Tweetchers and Lesson Tweets: The Instructional Use of Twitter

Interactive Use of Twitter

Juniel D. Barrios

“Exciting graphics… pull your learners in, and meaningful interactions make the learning memorable and effective.”

⁠— Tim Slade

The ability of the tools that we employ in the classroom to respond to learner inputs plays a crucial role in the teaching-learning processes. Twitter, as an instructional tool, has unique features that enable the learners to gain knowledge via meaningful interactions, and therefore learning becomes significant and relevant. Thus, let ourselves, dear ka-Tweetchers, be introduced to these features and learn about the interactive use of Twitter in education!

Learners can reply to lesson tweets.

They can reply with text, emojis, pictures, GIFs, and videos, as well as attach educational links to their replies. Thus, teachers can include questions in their lesson tweets wherein their students can respond to and subsequently provide immediate feedback to their responses.

Teachers can also create a poll of choices on their lesson tweets in which their students can choose from as their response. Twitter then displays the number of responses and percentage of people who interacted with the lesson tweet by selecting an option. It is a feature of Twitter that can be utilized for multiple-choice type of formative assessment, which is also available in Messenger.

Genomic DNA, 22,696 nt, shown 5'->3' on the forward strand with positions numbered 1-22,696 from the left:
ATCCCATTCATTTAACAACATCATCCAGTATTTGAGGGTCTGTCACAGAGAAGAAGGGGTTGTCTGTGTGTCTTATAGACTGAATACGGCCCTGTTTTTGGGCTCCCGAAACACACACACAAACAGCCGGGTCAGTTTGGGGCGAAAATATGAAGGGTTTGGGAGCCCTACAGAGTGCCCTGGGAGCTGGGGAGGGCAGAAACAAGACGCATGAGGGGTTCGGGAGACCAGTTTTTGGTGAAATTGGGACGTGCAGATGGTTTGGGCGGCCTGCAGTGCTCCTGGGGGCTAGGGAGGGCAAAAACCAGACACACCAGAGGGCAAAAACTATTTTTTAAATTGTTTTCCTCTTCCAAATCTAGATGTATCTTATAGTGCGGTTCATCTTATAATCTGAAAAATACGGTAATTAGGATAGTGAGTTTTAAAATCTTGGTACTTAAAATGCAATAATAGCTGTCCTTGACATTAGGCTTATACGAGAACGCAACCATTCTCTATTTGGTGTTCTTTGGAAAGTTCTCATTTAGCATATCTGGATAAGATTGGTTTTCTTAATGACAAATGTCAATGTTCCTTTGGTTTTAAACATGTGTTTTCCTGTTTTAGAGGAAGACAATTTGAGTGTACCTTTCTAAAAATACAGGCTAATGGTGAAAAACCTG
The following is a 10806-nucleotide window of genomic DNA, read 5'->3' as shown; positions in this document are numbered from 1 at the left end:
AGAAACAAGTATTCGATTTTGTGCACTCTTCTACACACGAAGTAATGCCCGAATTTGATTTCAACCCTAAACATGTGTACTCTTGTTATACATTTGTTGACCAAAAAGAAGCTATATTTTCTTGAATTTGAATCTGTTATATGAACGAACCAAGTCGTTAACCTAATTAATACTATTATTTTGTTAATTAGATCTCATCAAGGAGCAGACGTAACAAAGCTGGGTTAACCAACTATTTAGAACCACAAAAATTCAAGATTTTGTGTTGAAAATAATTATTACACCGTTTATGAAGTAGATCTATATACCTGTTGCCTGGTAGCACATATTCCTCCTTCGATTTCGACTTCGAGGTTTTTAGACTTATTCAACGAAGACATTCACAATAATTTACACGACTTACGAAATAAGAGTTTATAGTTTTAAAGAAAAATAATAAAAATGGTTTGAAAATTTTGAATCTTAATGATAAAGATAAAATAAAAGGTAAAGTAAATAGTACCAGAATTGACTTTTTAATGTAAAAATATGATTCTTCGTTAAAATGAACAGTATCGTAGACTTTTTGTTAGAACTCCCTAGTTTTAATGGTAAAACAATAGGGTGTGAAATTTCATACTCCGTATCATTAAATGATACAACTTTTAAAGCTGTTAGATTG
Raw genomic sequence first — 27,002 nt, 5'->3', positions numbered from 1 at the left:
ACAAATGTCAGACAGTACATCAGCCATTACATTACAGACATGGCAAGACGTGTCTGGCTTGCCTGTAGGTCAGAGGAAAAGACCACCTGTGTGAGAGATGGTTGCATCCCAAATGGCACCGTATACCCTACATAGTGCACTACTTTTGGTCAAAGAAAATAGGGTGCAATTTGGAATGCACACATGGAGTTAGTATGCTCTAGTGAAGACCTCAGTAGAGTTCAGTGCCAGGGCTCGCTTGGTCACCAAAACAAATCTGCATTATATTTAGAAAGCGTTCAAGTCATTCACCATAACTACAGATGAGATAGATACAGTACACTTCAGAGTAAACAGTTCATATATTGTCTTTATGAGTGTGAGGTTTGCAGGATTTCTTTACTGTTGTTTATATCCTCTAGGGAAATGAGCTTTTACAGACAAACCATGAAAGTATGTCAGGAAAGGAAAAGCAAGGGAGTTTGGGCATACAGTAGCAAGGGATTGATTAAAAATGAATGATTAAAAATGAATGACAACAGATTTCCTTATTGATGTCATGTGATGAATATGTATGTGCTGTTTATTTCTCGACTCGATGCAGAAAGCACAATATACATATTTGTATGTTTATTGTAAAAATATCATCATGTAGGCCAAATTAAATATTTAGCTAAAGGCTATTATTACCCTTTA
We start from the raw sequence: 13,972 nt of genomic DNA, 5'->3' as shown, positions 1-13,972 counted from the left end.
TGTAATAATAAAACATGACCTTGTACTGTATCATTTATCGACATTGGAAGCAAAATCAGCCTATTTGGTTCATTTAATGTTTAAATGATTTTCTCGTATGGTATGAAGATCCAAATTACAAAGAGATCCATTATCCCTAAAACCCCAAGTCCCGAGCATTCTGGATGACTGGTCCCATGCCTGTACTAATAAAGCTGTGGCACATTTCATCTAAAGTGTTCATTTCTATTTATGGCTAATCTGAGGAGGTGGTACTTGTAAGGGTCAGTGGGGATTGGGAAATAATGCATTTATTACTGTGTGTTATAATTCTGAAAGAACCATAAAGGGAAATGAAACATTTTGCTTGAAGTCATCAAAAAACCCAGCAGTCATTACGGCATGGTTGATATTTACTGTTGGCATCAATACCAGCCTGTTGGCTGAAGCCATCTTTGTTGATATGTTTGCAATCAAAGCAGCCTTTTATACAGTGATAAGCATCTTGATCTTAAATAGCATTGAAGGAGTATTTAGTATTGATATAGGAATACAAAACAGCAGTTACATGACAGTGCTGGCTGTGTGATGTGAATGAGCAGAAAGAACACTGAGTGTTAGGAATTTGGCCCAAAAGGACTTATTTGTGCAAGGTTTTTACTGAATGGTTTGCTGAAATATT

The duration of the availability for learner response of the poll can be set depending on the preference of the teachers. Twitter then displays the final results of the poll after the deadline.

The final results can be used to determine if the learners are prepared to proceed to the next lesson. Otherwise, an intervention is necessitated for the learners to fully understand the lesson.

Furthermore, teachers, learners, and other users can express their positive attitude towards lesson tweets by liking them.

Twitter displays the number of replies, retweets or quote tweets, and likes, which can be used by teachers as an additional criterion in grading learner outputs.

Additionally, learners can turn on the notification bell of their teachers’ accounts for them to be always updated of their tweets and activities.

Teachers and learners can check their notifications to keep themselves updated.

Lastly, tweets can become mountainous due to a long time activity, and therefore old tweets can be difficult to retrieve. Thus, teachers and learners can use unique hashtags in their lesson tweets so that they can be easily searched.

These are interactive features that Twitter has that can be beneficial for teachers and learners.

For an audiovisual discussion of the interactive use of Twitter, watch the YouTube video below.